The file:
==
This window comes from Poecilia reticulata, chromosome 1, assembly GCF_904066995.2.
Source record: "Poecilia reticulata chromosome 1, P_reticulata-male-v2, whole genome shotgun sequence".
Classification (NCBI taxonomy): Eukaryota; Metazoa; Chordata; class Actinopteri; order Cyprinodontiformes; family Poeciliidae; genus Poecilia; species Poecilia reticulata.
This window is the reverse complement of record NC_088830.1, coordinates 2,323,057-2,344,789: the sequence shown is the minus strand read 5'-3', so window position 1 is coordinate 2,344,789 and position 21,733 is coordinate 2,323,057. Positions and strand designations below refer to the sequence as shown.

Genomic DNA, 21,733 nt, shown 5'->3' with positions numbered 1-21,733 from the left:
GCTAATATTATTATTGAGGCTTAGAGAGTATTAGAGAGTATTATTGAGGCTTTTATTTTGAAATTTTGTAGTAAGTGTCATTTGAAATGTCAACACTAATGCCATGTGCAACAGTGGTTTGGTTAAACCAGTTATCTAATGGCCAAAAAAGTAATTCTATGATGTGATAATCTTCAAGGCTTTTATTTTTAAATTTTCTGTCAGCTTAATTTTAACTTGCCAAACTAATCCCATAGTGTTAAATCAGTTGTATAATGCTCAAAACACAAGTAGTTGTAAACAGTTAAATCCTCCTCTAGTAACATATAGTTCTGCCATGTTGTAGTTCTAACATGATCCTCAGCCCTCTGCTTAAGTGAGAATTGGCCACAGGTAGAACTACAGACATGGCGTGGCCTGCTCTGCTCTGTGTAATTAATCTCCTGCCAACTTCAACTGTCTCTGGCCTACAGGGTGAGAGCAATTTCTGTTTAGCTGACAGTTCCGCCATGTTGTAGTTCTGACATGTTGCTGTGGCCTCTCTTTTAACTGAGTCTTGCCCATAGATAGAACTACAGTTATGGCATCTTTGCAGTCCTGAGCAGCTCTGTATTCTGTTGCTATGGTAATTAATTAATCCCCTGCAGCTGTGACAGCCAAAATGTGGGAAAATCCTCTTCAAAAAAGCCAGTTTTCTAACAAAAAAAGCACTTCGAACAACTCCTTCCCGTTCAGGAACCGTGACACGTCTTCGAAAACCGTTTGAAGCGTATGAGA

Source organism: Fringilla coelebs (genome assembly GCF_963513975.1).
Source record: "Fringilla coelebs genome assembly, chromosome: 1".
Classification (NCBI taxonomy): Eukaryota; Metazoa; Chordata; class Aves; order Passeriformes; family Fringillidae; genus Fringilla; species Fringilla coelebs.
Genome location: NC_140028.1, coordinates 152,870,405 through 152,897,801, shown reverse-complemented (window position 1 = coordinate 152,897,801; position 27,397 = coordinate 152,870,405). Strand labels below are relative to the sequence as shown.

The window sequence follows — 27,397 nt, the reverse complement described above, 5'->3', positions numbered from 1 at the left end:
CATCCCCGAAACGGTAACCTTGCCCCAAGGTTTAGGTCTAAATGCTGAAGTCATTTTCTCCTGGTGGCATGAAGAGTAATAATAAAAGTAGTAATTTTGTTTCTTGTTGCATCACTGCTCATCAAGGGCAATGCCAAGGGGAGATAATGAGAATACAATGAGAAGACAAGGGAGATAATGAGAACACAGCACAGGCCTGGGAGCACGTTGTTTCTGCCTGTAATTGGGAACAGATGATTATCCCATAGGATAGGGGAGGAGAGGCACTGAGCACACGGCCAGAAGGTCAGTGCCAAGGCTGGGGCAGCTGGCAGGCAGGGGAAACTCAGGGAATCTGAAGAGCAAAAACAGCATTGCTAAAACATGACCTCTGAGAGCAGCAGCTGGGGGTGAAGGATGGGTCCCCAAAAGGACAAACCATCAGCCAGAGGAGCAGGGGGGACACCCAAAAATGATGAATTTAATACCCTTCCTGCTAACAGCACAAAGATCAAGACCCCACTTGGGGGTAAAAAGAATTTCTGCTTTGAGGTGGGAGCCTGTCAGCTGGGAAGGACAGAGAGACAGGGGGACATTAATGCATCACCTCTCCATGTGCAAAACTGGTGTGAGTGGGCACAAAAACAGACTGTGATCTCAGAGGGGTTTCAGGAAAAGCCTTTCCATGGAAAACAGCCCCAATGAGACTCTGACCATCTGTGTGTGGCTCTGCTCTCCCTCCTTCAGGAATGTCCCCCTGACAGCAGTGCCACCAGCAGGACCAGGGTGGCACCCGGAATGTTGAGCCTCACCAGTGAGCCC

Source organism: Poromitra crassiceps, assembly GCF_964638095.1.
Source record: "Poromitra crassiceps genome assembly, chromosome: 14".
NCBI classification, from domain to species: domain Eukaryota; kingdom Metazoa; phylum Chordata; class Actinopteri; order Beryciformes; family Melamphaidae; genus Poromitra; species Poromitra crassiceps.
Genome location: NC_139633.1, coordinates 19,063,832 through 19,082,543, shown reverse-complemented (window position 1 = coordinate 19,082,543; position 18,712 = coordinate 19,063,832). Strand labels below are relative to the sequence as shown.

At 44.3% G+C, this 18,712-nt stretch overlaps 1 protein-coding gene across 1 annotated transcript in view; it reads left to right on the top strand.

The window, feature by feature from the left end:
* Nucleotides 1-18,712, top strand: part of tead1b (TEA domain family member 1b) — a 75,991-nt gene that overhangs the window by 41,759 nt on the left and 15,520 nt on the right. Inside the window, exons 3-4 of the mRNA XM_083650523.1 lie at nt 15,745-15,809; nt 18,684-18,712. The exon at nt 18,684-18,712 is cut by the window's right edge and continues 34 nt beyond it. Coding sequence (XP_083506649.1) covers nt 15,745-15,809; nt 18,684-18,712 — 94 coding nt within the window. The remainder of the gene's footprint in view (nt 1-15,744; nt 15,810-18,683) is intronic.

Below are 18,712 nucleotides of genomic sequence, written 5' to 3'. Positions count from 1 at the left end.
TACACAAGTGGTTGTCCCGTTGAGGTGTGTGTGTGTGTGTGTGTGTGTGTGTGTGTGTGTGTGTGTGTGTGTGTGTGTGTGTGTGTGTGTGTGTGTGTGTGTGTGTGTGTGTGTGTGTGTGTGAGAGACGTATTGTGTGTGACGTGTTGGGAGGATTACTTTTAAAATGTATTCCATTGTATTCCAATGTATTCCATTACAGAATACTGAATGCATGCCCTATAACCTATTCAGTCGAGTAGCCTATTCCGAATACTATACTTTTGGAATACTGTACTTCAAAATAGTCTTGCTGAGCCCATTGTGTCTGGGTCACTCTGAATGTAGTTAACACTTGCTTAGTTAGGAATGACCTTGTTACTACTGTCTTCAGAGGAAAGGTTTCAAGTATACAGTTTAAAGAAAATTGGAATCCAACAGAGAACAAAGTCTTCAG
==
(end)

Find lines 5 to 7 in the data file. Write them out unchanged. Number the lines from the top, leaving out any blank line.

Genomic DNA, 21,733 nt, shown 5'->3' with positions numbered 1-21,733 from the left:
GCTAATATTATTATTGAGGCTTAGAGAGTATTAGAGAGTATTATTGAGGCTTTTATTTTGAAATTTTGTAGTAAGTGTCATTTGAAATGTCAACACTAATGCCATGTGCAACAGTGGTTTGGTTAAACCAGTTATCTAATGGCCAAAAAAGTAATTCTATGATGTGATAATCTTCAAGGCTTTTATTTTTAAATTTTCTGTCAGCTTAATTTTAACTTGCCAAACTAATCCCATAGTGTTAAATCAGTTGTATAATGCTCAAAACACAAGTAGTTGTAAACAGTTAAATCCTCCTCTAGTAACATATAGTTCTGCCATGTTGTAGTTCTAACATGATCCTCAGCCCTCTGCTTAAGTGAGAATTGGCCACAGGTAGAACTACAGACATGGCGTGGCCTGCTCTGCTCTGTGTAATTAATCTCCTGCCAACTTCAACTGTCTCTGGCCTACAGGGTGAGAGCAATTTCTGTTTAGCTGACAGTTCCGCCATGTTGTAGTTCTGACATGTTGCTGTGGCCTCTCTTTTAACTGAGTCTTGCCCATAGATAGAACTACAGTTATGGCATCTTTGCAGTCCTGAGCAGCTCTGTATTCTGTTGCTATGGTAATTAATTAATCCCCTGCAGCTGTGACAGCCAAAATGTGGGAAAATCCTCTTCAAAAAAGCCAGTTTTCTAACAAAAAAAGCACTTCGAACAACTCCTTCCCGTTCAGGAACCGTGACACGTCTTCGAAAACCGTTTGAAGCGTATGAGA

Source organism: Fringilla coelebs (genome assembly GCF_963513975.1).